Redemption. It’s what you seek when you know you can do better.
The idea works on two levels for King of the Dot’s upcoming event in Los Angeles.
First, KOTD is seeking redemption for the “Vendetta” legacy. The first Vendetta event, in 2012, will always be remembered as “that time Canibus died in front of a live audience.” In some ways, that battle launched KOTD — and battle culture as a whole — to a wider audience, although it probably wasn’t the ideal foot to put forward…
Second, KOTD needs to redeem itself from the disappointments at Blackout 4. After a series of uncontrollable circumstances at Toronto’s January event, six battles were cancelled, including many of the weekend’s most-anticipated matchups. Scores were left unsettled and there was a feeling of incompleteness for fans, battlers and KOTD staff.
This card is serious business. There are no novelty battles. There are no throwaway battles. Every matchup is dripping with potential and every battler has proved he can deliver on the main stage.
We reached out to the KOTD staff to get their impressions on the card. Here’s what they said:
Kingfly – KOTD Toronto
“When we announced the card, the matchup was Aye Verb vs Shotty Horroh. I was really excited to see Shotty’s return to battling after his hiatus. Shotty is easily the Number 1 battler from the U.K. and he was taking on “Mr. Showtime,” who many consider to be one of the top battlers today.
When Shotty told me he couldn’t make it I was disappointed but moreso concerned with what was going on with him personally. Personal life always trumps battle rap. But Caustic is a good replacement. This is a big opportunity for him so he won’t come light. And knowing him, he’ll have dirt on Verb so it should be entertaining.”
The best battles are often the ones that could’ve been but never happened. They always live up to their potential in our imaginations, never getting bogged down by the disappointments that sometimes come with reality.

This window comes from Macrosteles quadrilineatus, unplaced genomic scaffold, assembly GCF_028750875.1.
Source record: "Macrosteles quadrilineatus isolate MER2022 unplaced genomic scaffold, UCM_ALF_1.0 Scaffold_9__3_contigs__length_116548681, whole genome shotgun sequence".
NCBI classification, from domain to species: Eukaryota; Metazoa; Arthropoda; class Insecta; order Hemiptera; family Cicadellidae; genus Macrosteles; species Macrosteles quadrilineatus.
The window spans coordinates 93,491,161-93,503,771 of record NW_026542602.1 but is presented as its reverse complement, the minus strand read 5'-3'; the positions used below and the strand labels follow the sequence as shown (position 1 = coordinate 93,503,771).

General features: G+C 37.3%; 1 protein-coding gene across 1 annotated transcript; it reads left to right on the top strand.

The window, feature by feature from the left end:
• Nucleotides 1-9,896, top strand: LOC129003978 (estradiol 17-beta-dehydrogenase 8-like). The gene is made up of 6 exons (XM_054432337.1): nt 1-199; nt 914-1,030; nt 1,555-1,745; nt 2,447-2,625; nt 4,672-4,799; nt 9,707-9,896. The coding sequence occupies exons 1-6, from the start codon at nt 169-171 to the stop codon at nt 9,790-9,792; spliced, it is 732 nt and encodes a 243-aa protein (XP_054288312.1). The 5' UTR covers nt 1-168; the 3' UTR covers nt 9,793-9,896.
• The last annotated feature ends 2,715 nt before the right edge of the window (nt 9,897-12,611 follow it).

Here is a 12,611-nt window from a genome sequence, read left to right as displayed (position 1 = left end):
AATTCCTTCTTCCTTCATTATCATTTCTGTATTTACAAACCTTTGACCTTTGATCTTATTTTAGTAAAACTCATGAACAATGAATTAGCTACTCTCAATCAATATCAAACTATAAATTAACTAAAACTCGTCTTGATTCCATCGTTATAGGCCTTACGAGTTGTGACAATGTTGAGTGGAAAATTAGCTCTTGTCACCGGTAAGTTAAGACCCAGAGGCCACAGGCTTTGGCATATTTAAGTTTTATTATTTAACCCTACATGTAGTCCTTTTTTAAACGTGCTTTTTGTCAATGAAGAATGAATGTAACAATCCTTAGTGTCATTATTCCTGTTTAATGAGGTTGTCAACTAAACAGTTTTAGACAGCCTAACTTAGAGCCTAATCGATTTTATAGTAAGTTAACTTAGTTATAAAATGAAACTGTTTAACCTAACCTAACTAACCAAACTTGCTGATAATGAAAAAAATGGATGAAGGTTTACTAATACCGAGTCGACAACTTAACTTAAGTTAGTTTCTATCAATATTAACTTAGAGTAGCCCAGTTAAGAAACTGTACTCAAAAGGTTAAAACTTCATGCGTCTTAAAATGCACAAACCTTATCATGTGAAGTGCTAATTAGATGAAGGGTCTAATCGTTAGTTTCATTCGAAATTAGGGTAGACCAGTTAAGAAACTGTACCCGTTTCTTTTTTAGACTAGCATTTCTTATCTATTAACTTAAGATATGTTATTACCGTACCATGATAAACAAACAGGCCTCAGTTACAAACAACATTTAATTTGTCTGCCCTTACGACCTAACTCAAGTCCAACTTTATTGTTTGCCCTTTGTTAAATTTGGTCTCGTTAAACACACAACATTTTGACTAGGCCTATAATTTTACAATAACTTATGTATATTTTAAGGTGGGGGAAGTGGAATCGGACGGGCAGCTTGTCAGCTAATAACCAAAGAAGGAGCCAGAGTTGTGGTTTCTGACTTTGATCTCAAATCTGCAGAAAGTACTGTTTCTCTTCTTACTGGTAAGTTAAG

Pass vs Osa, which was scheduled to go down at KOTD’s World Domination 4 event, is one of those battles.
Amidst the craziness of WD4, we interviewed Pass and Osa over the phone about the cancellation and Lush One (who booked the battle) at the event. We were so busy with other content that this piece fell to the wayside, but with Pass addressing some of the behind-the-scenes static with KOTD in his DNA battle we figured it was a good time to open up the TOBB vault.
It’s been a week since Battle of the Bay 6 and the reviews have been strong across the board for both the live event and the PPV. Illmaculate vs Bigg K definitely made the biggest splash on social media, and deservedly so. We’ve also seen a lot of praise for Saurus/JJDD and debate over Verb/Diz.
Despite the matchups being almost entirely West Coast KOTD vs East Coast URL, this event lacked the same animosity that WD4 had between battlers from those leagues. At WD4, Charlie Clips, Real Deal and Charron devoted almost complete rounds to calling out the New York league and its stars. If anything, battlers had KOTD in their sights this time, with Bigg K and Pass calling out the league and Chilla Jones responding to Real Deal’s WD4 round. There were, however, multiple references to Daylyt’s SM3 beef with Smack.